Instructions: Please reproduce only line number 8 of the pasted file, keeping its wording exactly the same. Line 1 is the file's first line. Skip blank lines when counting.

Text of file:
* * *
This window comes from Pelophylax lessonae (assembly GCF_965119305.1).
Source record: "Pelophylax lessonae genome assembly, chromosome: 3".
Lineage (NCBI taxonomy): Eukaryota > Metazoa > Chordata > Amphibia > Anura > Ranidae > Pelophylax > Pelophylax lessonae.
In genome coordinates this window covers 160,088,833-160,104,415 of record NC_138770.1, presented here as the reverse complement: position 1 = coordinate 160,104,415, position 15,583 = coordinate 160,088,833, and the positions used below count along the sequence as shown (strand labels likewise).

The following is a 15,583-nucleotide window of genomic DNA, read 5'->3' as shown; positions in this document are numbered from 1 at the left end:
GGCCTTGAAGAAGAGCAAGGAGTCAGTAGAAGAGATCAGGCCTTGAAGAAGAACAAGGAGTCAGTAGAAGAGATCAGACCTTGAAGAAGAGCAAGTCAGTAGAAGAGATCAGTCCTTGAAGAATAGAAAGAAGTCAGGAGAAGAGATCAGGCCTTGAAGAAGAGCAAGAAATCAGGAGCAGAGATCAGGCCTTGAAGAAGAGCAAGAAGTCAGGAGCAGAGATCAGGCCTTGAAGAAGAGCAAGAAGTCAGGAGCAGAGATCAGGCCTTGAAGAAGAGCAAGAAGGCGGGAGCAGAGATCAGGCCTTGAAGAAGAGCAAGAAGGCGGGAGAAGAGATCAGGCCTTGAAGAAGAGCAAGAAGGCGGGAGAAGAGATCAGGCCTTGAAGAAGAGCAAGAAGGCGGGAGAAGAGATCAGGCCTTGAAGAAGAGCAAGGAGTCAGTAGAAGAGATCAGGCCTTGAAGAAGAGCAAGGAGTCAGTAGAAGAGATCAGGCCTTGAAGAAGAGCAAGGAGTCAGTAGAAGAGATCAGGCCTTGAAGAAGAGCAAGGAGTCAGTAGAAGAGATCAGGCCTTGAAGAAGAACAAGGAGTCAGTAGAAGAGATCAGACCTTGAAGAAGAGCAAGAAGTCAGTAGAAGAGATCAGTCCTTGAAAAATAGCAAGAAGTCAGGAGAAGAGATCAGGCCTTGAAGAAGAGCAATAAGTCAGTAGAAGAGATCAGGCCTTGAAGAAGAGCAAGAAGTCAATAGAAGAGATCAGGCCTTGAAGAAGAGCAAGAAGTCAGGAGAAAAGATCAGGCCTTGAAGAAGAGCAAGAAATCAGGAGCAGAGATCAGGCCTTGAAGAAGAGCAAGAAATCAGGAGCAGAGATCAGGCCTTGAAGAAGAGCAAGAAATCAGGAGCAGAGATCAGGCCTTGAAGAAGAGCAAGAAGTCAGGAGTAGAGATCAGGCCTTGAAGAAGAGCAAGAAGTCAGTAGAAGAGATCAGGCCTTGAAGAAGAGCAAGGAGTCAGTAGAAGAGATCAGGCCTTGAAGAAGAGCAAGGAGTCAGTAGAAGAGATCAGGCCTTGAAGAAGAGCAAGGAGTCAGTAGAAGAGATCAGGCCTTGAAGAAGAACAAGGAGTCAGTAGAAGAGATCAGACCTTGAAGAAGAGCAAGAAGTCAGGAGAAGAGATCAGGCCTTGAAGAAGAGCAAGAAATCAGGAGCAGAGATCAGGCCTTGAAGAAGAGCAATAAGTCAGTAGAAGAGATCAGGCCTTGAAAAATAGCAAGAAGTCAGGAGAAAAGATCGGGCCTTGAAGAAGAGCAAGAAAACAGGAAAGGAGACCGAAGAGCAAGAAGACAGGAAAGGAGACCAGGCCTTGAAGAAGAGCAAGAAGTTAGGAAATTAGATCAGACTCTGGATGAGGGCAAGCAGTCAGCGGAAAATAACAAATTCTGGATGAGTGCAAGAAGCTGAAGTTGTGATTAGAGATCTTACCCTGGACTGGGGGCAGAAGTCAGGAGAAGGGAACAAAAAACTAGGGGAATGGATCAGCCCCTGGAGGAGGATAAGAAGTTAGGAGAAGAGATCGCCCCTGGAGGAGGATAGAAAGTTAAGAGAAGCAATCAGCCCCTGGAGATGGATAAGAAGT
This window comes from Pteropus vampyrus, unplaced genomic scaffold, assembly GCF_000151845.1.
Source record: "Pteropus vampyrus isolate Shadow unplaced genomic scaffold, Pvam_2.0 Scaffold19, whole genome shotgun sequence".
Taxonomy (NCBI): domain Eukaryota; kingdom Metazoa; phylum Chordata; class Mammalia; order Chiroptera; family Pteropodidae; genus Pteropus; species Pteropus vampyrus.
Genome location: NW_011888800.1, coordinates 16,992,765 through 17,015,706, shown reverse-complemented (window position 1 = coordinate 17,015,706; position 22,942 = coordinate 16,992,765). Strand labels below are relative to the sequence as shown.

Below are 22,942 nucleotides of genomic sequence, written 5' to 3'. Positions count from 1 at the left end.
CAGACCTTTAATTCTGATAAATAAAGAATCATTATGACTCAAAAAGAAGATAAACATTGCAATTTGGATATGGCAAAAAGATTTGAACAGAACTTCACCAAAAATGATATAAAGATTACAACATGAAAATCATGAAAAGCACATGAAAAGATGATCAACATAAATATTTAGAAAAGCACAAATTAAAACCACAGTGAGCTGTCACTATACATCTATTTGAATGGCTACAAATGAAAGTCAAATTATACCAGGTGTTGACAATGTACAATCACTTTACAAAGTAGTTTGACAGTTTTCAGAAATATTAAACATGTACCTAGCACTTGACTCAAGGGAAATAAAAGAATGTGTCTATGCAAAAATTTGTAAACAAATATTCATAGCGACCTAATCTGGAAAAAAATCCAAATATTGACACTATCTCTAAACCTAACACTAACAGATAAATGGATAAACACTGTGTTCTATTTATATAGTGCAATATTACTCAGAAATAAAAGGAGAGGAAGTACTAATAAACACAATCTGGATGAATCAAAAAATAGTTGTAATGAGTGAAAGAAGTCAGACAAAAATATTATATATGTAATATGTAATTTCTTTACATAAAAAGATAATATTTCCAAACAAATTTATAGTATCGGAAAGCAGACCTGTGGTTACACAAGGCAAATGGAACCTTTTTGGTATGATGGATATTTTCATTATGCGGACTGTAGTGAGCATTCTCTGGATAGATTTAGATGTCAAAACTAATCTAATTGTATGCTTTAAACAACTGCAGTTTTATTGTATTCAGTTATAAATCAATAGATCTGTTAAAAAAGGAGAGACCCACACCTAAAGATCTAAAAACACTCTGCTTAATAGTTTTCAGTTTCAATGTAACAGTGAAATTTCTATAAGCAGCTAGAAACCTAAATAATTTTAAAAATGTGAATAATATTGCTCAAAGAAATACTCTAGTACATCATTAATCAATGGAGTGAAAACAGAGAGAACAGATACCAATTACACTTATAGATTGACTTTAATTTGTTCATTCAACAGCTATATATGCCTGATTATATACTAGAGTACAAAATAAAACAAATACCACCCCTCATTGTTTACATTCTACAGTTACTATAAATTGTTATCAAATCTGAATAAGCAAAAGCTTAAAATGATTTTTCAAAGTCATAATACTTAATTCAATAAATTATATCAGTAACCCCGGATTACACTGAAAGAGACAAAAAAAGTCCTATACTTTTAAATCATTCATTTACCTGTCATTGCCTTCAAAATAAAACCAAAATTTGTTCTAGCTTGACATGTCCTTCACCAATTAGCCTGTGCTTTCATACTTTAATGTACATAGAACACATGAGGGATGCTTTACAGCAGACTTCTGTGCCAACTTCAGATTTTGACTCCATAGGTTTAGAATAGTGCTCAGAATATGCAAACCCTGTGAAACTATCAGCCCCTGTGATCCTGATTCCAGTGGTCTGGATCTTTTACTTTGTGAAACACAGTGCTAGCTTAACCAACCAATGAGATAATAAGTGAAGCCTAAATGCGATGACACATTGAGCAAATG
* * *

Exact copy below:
Source record: "Pteropus vampyrus isolate Shadow unplaced genomic scaffold, Pvam_2.0 Scaffold19, whole genome shotgun sequence".